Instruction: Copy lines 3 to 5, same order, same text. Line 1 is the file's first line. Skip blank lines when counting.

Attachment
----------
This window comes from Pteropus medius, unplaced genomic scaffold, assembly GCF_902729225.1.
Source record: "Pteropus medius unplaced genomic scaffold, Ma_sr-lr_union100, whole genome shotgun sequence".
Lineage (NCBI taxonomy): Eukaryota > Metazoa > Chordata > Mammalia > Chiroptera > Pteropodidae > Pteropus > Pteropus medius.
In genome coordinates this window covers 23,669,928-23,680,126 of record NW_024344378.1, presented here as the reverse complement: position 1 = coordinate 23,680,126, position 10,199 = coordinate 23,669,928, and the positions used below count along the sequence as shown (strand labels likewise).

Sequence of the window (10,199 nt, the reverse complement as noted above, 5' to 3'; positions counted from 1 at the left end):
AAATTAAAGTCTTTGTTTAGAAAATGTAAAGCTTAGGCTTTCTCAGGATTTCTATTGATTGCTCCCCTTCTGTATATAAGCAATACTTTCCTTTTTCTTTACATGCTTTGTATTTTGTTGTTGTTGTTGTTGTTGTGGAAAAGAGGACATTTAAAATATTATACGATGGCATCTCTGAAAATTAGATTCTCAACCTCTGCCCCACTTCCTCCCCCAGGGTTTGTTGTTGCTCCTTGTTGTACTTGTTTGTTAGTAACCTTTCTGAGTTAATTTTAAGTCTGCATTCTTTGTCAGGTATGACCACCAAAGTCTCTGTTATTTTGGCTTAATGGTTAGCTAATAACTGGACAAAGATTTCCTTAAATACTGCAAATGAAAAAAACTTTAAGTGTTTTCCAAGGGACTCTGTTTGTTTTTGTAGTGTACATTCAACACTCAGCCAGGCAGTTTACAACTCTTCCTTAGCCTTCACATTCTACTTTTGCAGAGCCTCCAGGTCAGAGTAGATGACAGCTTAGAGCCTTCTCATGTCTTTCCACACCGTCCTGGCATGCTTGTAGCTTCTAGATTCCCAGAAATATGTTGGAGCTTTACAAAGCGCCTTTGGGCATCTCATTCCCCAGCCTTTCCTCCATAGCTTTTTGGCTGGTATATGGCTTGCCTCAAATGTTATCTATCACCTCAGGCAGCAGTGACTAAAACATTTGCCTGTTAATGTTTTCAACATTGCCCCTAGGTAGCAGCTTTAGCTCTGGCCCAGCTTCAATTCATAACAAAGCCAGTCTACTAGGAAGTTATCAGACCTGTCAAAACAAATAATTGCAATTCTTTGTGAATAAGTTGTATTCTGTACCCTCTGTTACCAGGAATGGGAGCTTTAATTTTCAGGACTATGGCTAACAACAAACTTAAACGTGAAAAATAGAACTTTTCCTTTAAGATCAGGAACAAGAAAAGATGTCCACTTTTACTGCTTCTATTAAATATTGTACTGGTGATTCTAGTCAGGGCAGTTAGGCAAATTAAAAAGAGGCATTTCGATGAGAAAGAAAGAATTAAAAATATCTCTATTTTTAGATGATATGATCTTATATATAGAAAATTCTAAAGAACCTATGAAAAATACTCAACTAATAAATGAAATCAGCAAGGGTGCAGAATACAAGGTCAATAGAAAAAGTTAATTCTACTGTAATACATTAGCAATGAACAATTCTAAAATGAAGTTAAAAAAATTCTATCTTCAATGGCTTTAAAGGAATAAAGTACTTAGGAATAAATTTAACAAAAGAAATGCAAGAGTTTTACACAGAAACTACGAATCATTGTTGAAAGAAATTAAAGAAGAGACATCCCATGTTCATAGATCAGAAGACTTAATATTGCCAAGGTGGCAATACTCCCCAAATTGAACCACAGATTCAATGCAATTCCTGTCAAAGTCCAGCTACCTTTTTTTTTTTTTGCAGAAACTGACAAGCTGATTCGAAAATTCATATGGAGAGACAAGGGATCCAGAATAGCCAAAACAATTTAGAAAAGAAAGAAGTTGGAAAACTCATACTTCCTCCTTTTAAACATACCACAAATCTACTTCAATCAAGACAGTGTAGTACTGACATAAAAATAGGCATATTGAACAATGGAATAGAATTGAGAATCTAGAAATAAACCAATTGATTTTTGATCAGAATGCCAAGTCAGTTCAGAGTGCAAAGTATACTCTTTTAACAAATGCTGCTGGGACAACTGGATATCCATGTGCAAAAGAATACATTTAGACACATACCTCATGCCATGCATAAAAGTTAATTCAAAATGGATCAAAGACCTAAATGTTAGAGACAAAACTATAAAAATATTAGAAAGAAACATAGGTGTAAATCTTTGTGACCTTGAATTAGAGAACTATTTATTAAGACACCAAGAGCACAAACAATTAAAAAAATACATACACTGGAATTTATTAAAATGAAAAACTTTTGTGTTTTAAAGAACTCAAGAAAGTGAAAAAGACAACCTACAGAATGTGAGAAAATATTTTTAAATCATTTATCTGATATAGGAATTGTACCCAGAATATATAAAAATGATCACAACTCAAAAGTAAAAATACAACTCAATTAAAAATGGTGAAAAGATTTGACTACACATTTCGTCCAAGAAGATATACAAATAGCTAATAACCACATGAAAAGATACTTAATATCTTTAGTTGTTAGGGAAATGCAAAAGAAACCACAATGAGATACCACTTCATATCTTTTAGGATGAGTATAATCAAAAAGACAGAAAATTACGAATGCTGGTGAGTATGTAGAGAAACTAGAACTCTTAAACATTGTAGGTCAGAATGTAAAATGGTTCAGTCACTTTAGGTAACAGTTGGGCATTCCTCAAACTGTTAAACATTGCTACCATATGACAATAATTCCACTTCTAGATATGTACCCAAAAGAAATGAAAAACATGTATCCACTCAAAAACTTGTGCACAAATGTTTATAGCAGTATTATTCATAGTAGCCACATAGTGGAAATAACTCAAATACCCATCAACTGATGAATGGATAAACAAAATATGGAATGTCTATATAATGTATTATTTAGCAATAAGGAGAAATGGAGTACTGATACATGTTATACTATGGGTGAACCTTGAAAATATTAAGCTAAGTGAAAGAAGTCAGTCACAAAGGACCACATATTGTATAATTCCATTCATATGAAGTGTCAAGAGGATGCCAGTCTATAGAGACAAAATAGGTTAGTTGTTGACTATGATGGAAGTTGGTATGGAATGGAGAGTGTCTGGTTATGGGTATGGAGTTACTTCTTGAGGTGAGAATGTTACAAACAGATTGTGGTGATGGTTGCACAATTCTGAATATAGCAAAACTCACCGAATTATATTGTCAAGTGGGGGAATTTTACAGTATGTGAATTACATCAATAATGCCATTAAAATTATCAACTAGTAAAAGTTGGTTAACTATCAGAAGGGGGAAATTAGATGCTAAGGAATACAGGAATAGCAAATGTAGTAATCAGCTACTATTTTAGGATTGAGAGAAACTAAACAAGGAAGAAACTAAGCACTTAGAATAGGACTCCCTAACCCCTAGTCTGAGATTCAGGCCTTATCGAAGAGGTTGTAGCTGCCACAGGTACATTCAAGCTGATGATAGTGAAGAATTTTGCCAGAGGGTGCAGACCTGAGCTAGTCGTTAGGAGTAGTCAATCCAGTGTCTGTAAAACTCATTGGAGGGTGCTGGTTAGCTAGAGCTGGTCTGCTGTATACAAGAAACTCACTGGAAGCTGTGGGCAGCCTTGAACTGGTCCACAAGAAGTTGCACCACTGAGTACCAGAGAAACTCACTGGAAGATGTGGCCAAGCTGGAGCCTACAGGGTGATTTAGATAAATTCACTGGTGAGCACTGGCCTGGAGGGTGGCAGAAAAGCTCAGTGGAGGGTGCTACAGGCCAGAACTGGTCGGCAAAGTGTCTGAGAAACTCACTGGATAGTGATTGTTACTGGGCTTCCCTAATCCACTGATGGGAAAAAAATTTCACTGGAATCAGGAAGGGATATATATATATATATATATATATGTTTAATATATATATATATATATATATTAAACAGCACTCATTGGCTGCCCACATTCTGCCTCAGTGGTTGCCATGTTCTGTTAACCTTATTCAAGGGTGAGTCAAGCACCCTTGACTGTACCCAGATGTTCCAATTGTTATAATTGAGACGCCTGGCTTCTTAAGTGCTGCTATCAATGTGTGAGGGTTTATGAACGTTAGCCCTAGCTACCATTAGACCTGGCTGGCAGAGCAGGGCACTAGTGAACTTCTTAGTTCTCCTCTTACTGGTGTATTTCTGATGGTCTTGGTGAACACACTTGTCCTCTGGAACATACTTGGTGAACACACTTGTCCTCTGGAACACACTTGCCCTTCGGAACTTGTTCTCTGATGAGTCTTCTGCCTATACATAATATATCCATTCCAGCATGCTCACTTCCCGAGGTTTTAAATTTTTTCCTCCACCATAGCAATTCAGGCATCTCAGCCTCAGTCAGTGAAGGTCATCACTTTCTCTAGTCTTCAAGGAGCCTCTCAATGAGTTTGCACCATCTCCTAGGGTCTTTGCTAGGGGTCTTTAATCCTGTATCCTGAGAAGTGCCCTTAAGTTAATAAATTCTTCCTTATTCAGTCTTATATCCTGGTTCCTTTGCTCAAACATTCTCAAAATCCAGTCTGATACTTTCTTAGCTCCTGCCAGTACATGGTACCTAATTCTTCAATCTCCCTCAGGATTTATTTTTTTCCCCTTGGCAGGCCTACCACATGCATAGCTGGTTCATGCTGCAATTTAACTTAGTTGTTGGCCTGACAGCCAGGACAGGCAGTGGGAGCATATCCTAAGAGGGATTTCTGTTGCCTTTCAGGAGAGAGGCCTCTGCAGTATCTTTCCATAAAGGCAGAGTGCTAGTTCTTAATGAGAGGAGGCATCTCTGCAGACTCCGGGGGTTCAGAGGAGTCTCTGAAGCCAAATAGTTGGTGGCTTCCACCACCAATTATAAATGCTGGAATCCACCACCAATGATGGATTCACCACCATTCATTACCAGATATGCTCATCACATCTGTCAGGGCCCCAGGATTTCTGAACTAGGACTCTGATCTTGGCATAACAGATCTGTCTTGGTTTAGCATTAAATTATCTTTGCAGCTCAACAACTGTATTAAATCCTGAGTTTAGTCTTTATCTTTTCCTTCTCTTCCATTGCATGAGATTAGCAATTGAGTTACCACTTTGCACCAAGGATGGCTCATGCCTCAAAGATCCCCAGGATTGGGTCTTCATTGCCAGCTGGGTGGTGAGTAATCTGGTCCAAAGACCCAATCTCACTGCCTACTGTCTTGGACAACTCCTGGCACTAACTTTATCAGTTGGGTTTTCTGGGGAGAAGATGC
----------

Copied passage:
Lineage (NCBI taxonomy): Eukaryota > Metazoa > Chordata > Mammalia > Chiroptera > Pteropodidae > Pteropus > Pteropus medius.
In genome coordinates this window covers 23,669,928-23,680,126 of record NW_024344378.1, presented here as the reverse complement: position 1 = coordinate 23,680,126, position 10,199 = coordinate 23,669,928, and the positions used below count along the sequence as shown (strand labels likewise).

Sequence of the window (10,199 nt, the reverse complement as noted above, 5' to 3'; positions counted from 1 at the left end):